Last week, IBM presented its internal work with analytics and big data to analysts. The focus of IBM’s presentation was its organizational journey on turning analytics into business value, and what it had learned from its journey. IBM focused on the challenges in turning big data into value-added intelligence as an example of how other organizations are also wrestling with getting the most out of their big data analytics.
“Data-based analytics can reveal client preferences, reduce operational costs and increase marketing effectiveness,” said IBM in its report. “However, turning analytics into captured value (return on investment) is no easy task. Good data science is a necessary foundation for every analytics project, yet many projects still fail to achieve their full potential. Analytics value is not just derived from obtaining data volume and variety any more — now critical value drivers are led by veracity (trustworthiness) and velocity (speed to action).”
IBM listed four key factors that lead to extracting maximum value from big data analytics:
- Priming the field by selecting data sources based on the potential for acceptance rather than initial perceived perfection;
- Easing the pain for users to understand and to work with this data by providing relevant insights that are easy for users to quickly understand and act upon;
- Going the distance to integrate analytics into the business-as-usual workflows; and
- Expecting improvement to big data and analytics processes with the incorporation of feedback mechanisms to cleanse data and foster new stages of future analytics.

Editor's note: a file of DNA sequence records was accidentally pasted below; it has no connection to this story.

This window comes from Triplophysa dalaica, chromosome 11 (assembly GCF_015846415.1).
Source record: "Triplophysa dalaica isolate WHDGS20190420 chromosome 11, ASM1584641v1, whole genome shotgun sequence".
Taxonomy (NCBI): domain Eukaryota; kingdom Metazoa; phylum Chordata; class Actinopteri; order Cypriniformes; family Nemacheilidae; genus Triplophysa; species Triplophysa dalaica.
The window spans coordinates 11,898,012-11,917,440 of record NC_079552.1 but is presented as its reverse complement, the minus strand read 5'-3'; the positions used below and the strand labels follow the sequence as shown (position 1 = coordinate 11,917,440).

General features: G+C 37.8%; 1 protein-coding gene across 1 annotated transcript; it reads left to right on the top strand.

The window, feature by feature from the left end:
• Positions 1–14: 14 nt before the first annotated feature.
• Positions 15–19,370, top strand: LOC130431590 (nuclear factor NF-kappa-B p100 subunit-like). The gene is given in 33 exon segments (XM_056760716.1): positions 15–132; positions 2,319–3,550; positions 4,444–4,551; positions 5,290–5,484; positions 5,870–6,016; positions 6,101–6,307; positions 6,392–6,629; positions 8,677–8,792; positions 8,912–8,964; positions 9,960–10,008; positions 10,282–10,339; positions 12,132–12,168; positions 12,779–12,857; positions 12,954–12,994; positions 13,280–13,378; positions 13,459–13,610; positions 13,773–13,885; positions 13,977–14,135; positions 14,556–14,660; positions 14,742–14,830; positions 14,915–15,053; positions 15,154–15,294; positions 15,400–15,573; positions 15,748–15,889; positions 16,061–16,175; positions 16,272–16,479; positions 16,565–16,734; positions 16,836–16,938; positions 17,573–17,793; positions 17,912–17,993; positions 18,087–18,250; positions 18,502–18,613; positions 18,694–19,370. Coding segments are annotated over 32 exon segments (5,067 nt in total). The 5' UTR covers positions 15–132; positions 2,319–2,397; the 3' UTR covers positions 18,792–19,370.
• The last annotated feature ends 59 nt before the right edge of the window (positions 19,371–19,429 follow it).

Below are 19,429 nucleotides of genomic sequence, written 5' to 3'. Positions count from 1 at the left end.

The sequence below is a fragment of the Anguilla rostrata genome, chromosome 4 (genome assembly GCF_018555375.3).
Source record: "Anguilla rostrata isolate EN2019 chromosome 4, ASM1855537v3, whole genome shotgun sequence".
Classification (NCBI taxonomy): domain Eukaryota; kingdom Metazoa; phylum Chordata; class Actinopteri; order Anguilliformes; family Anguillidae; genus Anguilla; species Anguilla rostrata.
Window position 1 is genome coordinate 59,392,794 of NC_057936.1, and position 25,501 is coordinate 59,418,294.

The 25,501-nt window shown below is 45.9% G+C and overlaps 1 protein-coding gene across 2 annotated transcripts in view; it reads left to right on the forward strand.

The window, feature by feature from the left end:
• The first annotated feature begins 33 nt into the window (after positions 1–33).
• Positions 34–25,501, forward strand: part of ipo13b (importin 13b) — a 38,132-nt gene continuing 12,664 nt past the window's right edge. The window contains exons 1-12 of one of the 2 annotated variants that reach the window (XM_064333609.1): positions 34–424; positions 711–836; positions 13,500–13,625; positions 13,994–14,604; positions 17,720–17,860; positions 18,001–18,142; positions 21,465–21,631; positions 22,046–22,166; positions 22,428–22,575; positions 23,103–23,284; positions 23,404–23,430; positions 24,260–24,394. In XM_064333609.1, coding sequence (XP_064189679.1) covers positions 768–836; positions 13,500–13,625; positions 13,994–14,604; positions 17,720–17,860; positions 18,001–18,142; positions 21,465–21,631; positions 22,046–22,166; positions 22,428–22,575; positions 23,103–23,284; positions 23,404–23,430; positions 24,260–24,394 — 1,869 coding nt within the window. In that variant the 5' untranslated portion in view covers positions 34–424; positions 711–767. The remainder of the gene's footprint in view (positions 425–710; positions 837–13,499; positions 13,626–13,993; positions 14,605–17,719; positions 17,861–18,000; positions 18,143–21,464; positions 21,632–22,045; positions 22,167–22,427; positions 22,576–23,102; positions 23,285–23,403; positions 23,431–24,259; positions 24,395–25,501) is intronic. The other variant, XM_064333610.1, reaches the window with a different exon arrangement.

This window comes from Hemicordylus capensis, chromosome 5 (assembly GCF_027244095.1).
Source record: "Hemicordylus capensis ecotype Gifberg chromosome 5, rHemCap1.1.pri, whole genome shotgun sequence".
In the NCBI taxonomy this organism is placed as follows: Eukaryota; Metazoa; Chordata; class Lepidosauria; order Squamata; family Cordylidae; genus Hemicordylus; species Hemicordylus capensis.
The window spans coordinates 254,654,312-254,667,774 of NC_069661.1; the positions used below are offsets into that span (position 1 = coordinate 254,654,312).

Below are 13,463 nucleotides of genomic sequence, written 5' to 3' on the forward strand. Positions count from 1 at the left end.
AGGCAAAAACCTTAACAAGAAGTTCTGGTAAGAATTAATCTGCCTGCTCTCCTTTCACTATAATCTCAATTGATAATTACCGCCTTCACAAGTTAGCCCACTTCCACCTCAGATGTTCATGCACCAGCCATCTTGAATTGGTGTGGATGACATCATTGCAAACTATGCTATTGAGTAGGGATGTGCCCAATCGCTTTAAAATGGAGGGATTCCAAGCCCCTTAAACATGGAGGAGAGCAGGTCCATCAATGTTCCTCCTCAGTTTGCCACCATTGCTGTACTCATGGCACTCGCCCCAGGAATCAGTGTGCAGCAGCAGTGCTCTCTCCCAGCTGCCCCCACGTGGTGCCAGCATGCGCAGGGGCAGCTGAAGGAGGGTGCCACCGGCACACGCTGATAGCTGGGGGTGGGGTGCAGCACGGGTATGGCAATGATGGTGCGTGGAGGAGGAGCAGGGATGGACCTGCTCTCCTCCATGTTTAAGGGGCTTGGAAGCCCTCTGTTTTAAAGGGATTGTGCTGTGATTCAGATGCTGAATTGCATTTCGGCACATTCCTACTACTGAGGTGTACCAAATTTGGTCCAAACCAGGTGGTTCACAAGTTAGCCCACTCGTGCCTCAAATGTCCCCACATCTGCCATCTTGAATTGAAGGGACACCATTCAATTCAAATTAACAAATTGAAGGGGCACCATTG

Priming the field can be a political as well as a tactical process; it involves engaging with users to identify incoming data sources that users believe are reliable, accurate, and valuable for the business. However, a user in customer service might disagree with a user in manufacturing on which data is “best” for analytics on customer dissatisfaction, product returns, and product defects, especially if each department uses its own system and data. In this scenario, IT is usually the “data broker” that must get both sides to agree on where incoming analytics data is going to come from.
The next task, easing the pain, can be an even greater challenge. Users have high expectations for every minute they put into big data analytics projects, and they expect immediate returns on their effort investment. These returns must come in the form of actionable analytics and end user tools that are easy to use. IT historically underperforms when it comes to user friendliness in apps — it can’t afford to do this with analytics dashboards and drilldowns.
Easy-to-use tools ease the process of internal adoption, which can often be more people- than task-oriented. To integrate business analytics tools and functions into established operational workflow entails convincing users to change. These users have spreadsheets and reports that they are familiar with; they have even designed “workarounds” for the shortcomings of these reports, because they have become accustomed to the pain points. All of this adds up to a potential for user resistance to operational change, so the business value of analytics must be compelling — in data equality/value and ease of use.
Finally, big data analytics must be delivered with an attitude and expectation of continuous improvement. It is human nature to just breathe a sigh of relief and say to yourself “I’m glad that project is over” and move on to the next project, but is the project really over? New enhancements to software are asked for as soon as a system goes live. Analytics is no different.
The warning from IBM and others is that, for analytics to stay relevant, it can’t be treated as a finished project. Feedback mechanisms should be created to continue the analytics refinement conversation between IT and end users, with new improvements continuously being added.
Is this achievable?
Yes, this is achievable — if IT as a big data “orchestrator” gives equal time to the people as well as the technical management of big data and analytics.
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